In one of its first post-Brexit moves, England has launched a consultation on gene editing in a bid to unlock “substantial benefits” for the sector and the environment, but the move could put the country at odds with the EU on the matter.
The consultation, confirmed by the UK Environment Secretary George Eustice at the Oxford Farming Conference on Wednesday (7 January), will focus on preventing gene-editing (GE) organisms from being regulated in the same way as genetically modified (GM) crops, according to a statement released by the UK government.
This could result in a significant divergence from the EU position on the matter and would see the country align itself instead with others such as Japan, Australia and Argentina, who have all adopted a similar approach to GE crops.
The European Court of Justice (ECJ) ruled back in 2018 that gene-edited organisms, in principle, fall under the scope of the EU GMO Directive. While this was lauded by environmental groups, the ruling has come under fire from the agrifood industry.
Depending on the outcome of the first part of the consultation process, the department of environment, food and rural affairs (DEFRA) may look to alter current legislation to amend the definition of a genetically modified organism (GMO) as it applies in England.
“This would mean that this legislation does not apply to organisms produced by gene editing (GE) and other genetic technologies if they could have been developed using traditional breeding methods,” the DEFRA consultation page reads.
EU ruling ‘flawed and stifling to scientific progress’
“Gene editing has the ability to harness the genetic resources that mother nature has provided, in order to tackle the challenges of our age,” Eustice said, calling the 2018 ECJ ruling “flawed and stifling to scientific progress.”
The UK is now “free to make coherent policy decisions based on science and evidence,” he said, adding that this begins with the consultation.
Responding to the news, UK National Farmers Union (NFU) vice president Tom Bradshaw said that new precision breeding techniques such as gene editing have the “potential to offer huge benefits to UK farming and the environment and are absolutely critical in helping us achieve our climate change net-zero ambition”.
“We know that on its own gene editing will not be a silver bullet, but it could be a very important tool to help us meet the challenges for the future,” he added.
David Baulcombe, professor of botany in the department of plant sciences at the University of Cambridge, added that the consultation will also begin a longer-term project to gather evidence on updating the UK’s approach to genetic modification by gathering information on what controls are needed and how best to deliver them.
“We want our regulations to be in step with the current science and the knowledge we have learned from 30 years of existing regulation,” he stressed.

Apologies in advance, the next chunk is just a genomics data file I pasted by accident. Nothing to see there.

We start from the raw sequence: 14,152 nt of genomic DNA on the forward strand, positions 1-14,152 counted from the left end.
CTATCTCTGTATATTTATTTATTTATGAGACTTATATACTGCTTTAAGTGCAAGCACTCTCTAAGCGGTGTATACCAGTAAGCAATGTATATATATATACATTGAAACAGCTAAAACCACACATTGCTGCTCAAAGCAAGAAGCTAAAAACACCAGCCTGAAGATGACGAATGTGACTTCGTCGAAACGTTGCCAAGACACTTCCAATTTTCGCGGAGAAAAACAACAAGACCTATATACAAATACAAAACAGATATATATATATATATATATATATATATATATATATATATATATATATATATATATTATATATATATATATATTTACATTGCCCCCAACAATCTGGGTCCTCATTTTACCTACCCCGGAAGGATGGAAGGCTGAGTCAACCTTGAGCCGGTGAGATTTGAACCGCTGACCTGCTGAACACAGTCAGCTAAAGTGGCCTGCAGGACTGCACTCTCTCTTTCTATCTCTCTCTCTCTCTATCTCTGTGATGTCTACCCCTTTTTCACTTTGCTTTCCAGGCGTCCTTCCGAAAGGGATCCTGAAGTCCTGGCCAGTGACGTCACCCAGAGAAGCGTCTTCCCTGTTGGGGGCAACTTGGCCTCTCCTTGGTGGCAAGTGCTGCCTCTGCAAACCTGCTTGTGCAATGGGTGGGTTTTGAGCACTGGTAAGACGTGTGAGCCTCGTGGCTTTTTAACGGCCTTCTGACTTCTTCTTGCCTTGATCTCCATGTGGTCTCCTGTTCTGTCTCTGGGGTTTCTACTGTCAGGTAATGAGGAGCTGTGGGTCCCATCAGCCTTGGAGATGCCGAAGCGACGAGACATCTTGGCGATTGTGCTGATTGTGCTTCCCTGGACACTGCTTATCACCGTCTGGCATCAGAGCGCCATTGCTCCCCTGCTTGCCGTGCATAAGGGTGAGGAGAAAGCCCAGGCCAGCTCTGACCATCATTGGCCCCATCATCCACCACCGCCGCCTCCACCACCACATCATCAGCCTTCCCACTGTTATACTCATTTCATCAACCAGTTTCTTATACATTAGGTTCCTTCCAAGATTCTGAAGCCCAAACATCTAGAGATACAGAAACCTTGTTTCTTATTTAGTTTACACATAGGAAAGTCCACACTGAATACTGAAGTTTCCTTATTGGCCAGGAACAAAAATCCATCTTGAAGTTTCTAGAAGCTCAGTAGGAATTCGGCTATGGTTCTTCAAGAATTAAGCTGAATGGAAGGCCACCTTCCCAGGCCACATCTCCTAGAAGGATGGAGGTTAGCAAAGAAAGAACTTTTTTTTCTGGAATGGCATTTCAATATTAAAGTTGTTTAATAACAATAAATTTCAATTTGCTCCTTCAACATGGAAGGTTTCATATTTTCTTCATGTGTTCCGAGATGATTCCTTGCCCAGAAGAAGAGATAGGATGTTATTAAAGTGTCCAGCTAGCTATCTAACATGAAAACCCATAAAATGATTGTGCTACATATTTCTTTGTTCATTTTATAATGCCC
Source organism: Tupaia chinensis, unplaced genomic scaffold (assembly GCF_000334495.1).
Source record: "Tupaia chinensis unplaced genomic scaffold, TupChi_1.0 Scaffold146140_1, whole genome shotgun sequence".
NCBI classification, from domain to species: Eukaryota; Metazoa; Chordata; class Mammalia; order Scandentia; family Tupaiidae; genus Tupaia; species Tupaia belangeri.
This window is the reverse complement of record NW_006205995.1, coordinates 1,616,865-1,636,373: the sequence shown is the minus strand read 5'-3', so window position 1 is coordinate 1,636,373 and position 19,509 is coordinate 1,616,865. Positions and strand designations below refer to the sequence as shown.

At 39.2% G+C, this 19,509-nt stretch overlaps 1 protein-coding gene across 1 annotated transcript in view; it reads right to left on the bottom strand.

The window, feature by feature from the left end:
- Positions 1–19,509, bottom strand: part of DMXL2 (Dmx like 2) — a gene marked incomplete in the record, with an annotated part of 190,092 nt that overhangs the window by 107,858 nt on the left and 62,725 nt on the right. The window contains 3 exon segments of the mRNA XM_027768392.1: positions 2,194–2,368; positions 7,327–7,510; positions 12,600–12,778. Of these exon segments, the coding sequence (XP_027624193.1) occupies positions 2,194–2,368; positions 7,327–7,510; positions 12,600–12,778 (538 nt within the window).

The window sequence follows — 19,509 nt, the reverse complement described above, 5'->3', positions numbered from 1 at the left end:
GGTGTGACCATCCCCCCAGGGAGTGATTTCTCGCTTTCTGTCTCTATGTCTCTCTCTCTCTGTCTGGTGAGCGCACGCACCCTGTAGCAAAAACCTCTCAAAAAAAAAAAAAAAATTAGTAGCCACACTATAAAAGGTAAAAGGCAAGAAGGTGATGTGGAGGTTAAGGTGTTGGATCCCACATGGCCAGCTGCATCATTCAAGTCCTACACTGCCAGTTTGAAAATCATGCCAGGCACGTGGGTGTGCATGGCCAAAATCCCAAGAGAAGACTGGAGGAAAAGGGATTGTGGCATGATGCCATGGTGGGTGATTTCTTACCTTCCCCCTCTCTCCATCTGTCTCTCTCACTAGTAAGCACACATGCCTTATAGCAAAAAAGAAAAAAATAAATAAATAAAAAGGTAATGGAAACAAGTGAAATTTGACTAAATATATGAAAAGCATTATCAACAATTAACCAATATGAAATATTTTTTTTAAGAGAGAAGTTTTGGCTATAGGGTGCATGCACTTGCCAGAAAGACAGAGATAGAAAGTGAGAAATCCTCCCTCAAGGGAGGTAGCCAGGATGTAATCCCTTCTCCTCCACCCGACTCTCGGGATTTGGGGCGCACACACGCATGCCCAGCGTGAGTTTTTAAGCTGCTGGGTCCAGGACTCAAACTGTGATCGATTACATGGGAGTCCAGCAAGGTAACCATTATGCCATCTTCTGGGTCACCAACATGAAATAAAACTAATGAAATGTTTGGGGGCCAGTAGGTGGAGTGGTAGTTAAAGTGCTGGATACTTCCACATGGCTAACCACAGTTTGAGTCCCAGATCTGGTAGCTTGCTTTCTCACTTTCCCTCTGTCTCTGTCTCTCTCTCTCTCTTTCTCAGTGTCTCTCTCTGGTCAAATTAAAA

However, Patrick Holden, CEO of the UK Sustainable Food Trust, warned that gene editing will further narrow gene pools and intensify food and farming systems.
While gene editing, like other technologies, could be used “for good or ill”, Holden cautioned that “gene editing is likely to be deployed in such a way that it will further accelerate the devastating narrowing of the gene pool which has been a feature of postwar farming, not only in the UK but throughout the world.”
This potential divergence from the EU on the matter has also raised concerns over the future of the UK-EU agrifood trading relationship.
Pekka Pesonen, secretary-general of farmers association COPA-COGECA, previously warned that such a move would be “prohibitive in trading relations” and that he was afraid that there would be “no way to settle this” without a level playing field on both sides of the Channel.
Likewise, the verdict is out as to whether consumers have an appetite for GE food.
Speaking at a recent press conference, James Bailey, executive director for the supermarket Waitrose, warned that consumers tend to be averse to gene editing, highlighting that customers want to know “where their food comes from and how it is produced”.
“If our customers don’t buy the food, there is no point,” he said.
Martin Häusling, agriculture spokesman for the Greens/EFA in the European Parliament, previously told EURACTIV that “consumer studies have demonstrated again and again that consumers do not want GM-food and feed”.
“The UK will, therefore, lose a big market for its gene-manipulated products,” he said, stressing that European products have “a very good international reputation, partly because they are free of genetic engineering”.
[Edited by Zoran Radosavljevic]